It’s 2010 now and this issue is ridiculous.<=-=Jan 12 2011 7:30PM=-=>
It’s 2011 now and this issue is ridiculous.<=-=Jan 31 2011 4:06PM=-=>
Not having the default easily configurable is an enormous and unnecessary problem. The U.S. isn’t the only market, so we’re not asking for UTF-8 to be an uncofigurable default either. But it’s ridiculous to be forced to deal with the unnecesary overhead, complexity, errors and frustration of having to use encoding (UTF-16) that is often unneeded in U.S. applications. It doubles the storage space and complicates/breaks interaction with source control, yields false diffs & unneeded versions when going from UTF-8/ASCII to UTF-16/Unicode or vice-versa, and makes it impossible to view scripts in VSS.
“Save with encoding” is terribly inefficient, requiring extra clicks and scrolling through an unbearably long list of encodings to get to what should have been the default in the first place.
MS is clearly trying to push us toward Visual Studio (which in 2010 isn’t a bad option — great for development, still not viable for DBAs) instead of SSMS, and toward TFS (much more viable w/ the new licensing, but still not an option for many shops) instead of VSS. Build all the functionality of SSMS into Visual Studio and put a bullet in SSMS. I’d then gladly trade-in the crippled pseudo-extended-VS platform of SSMS where add-ins require hacks and are still a roll of the dice, and half-hearted project and source-control support and move into VS full-time.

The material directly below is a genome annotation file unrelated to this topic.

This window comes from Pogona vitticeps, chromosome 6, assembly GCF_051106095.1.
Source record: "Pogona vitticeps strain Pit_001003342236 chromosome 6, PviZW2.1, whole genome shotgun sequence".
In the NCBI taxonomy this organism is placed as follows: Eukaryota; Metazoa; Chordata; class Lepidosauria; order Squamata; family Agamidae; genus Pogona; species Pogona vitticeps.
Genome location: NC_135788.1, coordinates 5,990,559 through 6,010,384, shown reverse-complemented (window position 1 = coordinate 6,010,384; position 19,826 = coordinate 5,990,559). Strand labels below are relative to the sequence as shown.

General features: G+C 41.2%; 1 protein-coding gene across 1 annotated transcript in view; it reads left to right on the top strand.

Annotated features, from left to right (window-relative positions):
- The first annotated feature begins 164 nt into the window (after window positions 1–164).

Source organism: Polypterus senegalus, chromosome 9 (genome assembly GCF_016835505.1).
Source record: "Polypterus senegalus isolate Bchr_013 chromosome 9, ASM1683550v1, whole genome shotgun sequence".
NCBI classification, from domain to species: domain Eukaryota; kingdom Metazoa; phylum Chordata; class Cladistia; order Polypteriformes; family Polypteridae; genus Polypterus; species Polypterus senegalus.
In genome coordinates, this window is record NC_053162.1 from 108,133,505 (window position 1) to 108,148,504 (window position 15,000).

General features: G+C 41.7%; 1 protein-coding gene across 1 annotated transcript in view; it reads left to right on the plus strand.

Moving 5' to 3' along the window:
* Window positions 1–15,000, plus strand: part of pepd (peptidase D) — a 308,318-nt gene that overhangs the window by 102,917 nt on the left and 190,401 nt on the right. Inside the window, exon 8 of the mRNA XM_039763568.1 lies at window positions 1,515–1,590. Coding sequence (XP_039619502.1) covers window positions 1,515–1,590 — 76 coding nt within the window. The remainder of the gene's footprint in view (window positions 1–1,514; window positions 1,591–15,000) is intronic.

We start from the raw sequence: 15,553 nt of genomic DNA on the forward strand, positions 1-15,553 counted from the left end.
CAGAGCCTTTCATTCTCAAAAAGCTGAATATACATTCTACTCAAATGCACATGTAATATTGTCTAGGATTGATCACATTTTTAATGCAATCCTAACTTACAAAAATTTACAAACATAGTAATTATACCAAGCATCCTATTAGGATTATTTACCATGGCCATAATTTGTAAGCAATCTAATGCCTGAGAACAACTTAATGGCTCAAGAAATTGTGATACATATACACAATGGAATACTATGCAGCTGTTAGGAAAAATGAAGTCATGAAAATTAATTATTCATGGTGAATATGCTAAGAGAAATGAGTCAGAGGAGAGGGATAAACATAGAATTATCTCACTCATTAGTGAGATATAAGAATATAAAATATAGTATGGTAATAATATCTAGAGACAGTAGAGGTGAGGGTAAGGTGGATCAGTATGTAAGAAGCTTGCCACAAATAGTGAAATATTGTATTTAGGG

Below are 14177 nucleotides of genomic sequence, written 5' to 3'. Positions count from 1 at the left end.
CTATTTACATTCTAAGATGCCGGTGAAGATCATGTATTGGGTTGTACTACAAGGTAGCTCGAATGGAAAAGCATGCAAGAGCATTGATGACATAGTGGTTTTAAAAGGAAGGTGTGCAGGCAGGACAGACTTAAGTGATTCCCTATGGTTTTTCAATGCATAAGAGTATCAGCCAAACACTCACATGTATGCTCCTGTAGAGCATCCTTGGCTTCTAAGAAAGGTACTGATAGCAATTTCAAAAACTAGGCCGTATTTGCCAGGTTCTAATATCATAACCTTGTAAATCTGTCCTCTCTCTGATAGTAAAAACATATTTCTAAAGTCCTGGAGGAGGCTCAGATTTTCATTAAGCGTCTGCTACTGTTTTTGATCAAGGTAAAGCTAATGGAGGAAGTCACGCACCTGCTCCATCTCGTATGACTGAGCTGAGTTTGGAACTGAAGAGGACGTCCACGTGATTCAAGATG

NOTE on SourceSafe: 2005 still chokes on Unicode — if you do a diff, it will report it binary and is unable to display the script. And if one version is unicode and the othe ASCII, it will report them as different. If you set VSS to save these as text rather than binary, the comparison/viewing will be virtually unreadable — the second byte of every unicode character will display as a filled block.<=-=Jan 12 2012 10:14AM=-=>
And now it’s 2012 and this is still a pain in the rear.<=-=Jun 6 2012 8:22AM=-=>
This makes Microsoft SQL Server Manager useless to me. I actually copy and paste from this tool into a REAL text editor that knows that I want to save as UTF8 or ANSI and never as UTF16.
It’s now June of 2012. This was broken in 2006, and is still broken SIX YEARS LATER.<=-=Apr 30 2013 11:37AM=-=>